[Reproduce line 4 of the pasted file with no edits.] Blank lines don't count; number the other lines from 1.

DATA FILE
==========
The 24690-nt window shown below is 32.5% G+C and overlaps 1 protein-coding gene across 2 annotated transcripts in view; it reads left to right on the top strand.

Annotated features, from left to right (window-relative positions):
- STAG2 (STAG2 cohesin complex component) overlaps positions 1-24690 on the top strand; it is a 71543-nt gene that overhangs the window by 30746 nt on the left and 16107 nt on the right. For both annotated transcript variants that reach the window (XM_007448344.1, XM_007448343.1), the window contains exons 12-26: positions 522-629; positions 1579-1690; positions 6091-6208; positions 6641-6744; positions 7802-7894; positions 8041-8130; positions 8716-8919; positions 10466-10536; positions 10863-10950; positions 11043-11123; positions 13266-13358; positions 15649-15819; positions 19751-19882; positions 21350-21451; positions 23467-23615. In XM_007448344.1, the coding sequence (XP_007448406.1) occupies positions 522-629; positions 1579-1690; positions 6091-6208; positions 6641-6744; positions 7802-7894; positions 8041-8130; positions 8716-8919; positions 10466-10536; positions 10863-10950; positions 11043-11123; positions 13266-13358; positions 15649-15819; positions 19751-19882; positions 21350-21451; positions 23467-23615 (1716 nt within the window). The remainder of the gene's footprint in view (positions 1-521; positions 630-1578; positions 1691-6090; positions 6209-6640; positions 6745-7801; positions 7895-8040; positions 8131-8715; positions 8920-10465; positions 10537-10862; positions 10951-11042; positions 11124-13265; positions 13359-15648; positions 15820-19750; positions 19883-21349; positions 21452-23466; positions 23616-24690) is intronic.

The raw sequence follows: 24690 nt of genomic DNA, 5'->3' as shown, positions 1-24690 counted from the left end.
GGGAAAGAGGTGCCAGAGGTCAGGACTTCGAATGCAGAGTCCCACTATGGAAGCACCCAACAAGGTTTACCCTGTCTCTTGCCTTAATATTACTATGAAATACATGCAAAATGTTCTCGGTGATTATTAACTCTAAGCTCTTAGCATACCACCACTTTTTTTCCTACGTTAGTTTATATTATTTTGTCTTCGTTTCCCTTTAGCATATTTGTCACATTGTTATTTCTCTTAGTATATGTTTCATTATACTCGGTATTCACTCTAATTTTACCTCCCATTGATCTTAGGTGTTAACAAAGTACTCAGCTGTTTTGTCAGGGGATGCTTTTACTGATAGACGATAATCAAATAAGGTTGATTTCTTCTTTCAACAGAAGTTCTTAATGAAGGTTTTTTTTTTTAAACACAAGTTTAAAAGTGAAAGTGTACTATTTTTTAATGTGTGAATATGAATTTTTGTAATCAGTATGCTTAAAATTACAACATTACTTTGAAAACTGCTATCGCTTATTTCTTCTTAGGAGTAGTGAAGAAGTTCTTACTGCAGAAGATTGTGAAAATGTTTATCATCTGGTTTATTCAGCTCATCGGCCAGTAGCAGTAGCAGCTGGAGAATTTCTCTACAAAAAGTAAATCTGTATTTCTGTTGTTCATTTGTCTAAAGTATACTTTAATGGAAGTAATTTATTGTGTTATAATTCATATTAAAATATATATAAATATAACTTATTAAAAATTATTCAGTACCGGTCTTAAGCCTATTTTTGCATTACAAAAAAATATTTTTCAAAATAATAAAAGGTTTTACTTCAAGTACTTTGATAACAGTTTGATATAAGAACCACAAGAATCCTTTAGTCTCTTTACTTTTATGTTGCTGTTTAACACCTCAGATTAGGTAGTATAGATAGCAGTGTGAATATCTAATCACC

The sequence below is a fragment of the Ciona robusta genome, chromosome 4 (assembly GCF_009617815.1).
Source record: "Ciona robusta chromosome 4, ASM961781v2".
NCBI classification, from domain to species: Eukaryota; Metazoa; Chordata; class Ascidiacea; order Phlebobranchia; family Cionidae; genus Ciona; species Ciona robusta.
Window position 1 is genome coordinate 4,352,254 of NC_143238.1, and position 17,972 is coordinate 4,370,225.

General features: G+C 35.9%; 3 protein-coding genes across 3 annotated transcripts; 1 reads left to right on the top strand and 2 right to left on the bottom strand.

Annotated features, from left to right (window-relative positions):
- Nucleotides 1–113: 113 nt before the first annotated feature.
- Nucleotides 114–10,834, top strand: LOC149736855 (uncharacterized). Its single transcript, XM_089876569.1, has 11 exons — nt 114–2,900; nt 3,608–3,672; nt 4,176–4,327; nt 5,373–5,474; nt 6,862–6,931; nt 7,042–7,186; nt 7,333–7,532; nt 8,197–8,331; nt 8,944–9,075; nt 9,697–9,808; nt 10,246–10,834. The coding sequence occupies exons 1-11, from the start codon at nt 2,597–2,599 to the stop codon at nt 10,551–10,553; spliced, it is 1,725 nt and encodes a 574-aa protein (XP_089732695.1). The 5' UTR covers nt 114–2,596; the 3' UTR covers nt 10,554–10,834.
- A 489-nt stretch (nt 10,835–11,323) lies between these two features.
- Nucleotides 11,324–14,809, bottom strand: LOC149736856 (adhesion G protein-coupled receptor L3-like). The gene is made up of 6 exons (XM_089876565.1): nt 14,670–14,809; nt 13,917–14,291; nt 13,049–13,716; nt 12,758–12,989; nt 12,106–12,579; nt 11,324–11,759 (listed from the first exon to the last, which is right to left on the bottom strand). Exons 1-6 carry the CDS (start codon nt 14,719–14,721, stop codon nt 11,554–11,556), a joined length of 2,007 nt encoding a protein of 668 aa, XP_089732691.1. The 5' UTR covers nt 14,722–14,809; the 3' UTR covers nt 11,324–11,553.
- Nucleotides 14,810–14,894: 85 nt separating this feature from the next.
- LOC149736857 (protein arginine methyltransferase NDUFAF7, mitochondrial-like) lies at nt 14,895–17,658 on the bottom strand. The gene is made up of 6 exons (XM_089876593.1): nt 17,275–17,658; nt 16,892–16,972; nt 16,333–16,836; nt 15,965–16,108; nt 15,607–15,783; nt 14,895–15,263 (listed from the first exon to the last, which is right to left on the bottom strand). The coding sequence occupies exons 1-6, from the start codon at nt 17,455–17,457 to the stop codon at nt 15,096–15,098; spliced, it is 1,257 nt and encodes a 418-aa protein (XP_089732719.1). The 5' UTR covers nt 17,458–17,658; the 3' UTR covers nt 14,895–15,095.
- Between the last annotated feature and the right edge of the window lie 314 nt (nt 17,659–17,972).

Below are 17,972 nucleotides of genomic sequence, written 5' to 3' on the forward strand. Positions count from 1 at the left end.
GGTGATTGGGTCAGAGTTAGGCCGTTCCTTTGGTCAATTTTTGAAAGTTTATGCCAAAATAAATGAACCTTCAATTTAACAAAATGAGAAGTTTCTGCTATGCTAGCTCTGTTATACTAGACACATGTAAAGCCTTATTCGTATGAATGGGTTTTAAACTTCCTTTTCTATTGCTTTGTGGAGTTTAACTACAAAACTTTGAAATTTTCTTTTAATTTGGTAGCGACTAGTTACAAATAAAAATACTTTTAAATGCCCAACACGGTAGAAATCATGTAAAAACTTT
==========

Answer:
The raw sequence follows: 24690 nt of genomic DNA, 5'->3' as shown, positions 1-24690 counted from the left end.